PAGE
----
MAPHM added that individuals who are immunocompromised, including persons with HIV and persons taking medications that suppress the immune system, are encouraged to take the vaccine unless other exclusions or precautions apply.

“Their response to the vaccine may be weaker due to their weakened immune system. We do not yet have evidence of the best timing for receiving the vaccination when taking immunosuppressive therapy. These individuals are advised to discuss with their specialist who will guide them on the ideal timing to receive the vaccine,” said the association.

Advice for those who cannot take the vaccine

MAPHM said the public needed to understand that both those who receive the vaccine, and those who do not receive the vaccine need to remain cautious and continue following the public health measures that are currently in place for some time yet; social distancing, avoiding gatherings, wearing masks, washing hands and so on.

“So far, we know that the vaccine is highly effective at preventing symptomatic cases of COVID-19. While we hope this is the case, we do not yet have data to indicate whether the vaccine prevents asymptomatic COVID-19,” the association said, adding that it may well be that vaccinated people can still contract asymptomatic COVID-19 and pass it on to others. This is why continuing to adhere to public health measures is so important.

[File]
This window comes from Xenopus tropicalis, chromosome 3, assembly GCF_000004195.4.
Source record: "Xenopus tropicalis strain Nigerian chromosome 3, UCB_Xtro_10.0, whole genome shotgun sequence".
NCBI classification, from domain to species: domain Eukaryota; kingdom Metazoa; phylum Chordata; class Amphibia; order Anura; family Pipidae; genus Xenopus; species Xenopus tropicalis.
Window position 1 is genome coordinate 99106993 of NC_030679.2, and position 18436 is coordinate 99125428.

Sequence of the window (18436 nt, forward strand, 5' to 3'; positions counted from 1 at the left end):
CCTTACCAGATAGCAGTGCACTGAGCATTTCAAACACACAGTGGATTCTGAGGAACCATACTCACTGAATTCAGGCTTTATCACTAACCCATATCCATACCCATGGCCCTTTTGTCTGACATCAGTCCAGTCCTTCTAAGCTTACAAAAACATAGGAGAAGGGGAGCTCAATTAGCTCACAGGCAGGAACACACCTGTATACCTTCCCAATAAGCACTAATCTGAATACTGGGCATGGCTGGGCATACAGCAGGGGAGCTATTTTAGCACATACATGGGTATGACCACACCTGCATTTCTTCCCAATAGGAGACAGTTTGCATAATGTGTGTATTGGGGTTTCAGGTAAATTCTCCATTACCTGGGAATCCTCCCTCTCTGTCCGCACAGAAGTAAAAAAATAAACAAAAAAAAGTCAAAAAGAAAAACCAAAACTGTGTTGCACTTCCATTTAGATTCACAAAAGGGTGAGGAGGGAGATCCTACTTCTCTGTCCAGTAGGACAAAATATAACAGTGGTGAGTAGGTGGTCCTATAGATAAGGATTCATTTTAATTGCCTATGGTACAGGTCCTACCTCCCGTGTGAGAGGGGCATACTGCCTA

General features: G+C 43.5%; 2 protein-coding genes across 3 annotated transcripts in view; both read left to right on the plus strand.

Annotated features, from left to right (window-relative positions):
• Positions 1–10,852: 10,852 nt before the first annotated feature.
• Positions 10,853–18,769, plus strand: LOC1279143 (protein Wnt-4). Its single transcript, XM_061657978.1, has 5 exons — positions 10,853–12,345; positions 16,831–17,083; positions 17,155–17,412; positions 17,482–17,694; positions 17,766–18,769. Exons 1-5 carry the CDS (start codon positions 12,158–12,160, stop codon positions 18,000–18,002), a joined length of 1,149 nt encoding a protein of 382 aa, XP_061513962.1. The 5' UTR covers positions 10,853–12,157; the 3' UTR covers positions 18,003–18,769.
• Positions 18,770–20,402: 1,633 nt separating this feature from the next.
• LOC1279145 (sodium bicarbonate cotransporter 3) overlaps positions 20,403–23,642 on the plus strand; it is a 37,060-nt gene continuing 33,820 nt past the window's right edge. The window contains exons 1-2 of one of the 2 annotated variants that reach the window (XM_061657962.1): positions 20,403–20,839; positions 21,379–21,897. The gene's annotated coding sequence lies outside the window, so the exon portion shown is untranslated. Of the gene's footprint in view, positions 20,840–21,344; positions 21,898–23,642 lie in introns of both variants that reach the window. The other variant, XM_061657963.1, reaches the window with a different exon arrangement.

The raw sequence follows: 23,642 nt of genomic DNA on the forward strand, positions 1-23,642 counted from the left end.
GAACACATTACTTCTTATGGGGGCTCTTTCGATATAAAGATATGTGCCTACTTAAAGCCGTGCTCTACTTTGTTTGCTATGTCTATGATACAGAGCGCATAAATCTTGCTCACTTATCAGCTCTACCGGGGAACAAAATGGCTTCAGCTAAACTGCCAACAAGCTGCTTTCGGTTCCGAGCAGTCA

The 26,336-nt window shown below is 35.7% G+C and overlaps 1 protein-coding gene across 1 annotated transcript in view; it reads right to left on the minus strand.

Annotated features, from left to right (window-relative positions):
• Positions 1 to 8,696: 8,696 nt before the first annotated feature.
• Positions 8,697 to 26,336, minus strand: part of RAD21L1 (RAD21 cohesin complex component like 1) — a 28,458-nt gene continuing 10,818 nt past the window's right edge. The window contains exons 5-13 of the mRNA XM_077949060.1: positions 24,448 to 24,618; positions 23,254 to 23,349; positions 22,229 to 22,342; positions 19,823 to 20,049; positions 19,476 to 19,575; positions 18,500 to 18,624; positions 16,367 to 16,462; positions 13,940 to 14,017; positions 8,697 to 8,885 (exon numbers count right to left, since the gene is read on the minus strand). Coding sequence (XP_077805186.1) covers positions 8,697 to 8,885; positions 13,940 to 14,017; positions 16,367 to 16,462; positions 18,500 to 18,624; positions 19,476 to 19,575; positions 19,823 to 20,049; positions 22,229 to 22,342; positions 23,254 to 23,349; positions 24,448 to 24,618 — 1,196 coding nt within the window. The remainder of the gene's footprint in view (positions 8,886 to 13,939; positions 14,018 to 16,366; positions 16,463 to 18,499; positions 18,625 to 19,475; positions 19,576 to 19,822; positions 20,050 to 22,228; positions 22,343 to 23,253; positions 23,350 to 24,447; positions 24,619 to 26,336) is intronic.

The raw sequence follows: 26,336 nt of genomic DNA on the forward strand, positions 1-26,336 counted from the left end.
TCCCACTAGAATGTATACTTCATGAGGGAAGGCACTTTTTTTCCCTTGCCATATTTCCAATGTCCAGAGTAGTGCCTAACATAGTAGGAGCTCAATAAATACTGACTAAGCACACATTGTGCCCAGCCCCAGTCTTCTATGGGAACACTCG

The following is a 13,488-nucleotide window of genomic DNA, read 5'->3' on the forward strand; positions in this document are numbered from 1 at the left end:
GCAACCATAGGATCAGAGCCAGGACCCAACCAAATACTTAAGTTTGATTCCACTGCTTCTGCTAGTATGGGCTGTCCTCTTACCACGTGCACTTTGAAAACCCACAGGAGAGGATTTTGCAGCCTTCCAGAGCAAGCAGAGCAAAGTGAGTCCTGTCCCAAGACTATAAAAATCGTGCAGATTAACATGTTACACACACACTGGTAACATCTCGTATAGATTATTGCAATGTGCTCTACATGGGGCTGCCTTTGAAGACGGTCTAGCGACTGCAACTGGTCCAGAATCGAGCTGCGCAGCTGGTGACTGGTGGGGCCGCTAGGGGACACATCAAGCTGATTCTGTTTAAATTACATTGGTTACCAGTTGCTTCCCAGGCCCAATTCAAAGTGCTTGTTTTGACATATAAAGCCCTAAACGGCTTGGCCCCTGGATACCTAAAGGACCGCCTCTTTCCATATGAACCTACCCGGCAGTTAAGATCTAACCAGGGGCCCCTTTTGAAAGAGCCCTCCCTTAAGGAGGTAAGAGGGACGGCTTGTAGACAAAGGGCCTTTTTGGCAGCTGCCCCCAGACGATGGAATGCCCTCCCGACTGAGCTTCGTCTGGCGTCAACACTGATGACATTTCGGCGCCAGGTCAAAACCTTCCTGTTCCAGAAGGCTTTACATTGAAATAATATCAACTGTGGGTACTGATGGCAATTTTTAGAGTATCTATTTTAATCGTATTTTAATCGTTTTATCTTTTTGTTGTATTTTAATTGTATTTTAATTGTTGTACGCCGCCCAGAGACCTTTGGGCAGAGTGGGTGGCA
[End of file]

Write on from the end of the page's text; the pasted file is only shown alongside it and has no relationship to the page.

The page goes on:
“One has to understand that the vaccine does not give you a guarantee of protection (as is normal for all vaccines): in the case of the vaccine, after seven days from the 2nd dose, it is 95% effective at preventing symptomatic COVID-19. While a vaccine will help protect individuals and those around them, a large proportion of the population must be immunised and protected before transmission is significantly reduced,” the association said.

MAPHM said that vaccinating the whole population will take several months, and encouraged all those who can receive the vaccine to do so, to protect those who can’t receive it themselves.

“The higher the proportion of people in our population who are vaccinated the better, since fewer people will suffer from severe COVID-19 and more resources will be available to treat the vulnerable should they still get infected and require hospitalisation,” the association said.

MAPHM said that if the number of people who take up vaccination is sufficiently high and herd immunity is achieved, then the many who will have received the vaccine will be protecting the small minority who could not take it for medical reasons.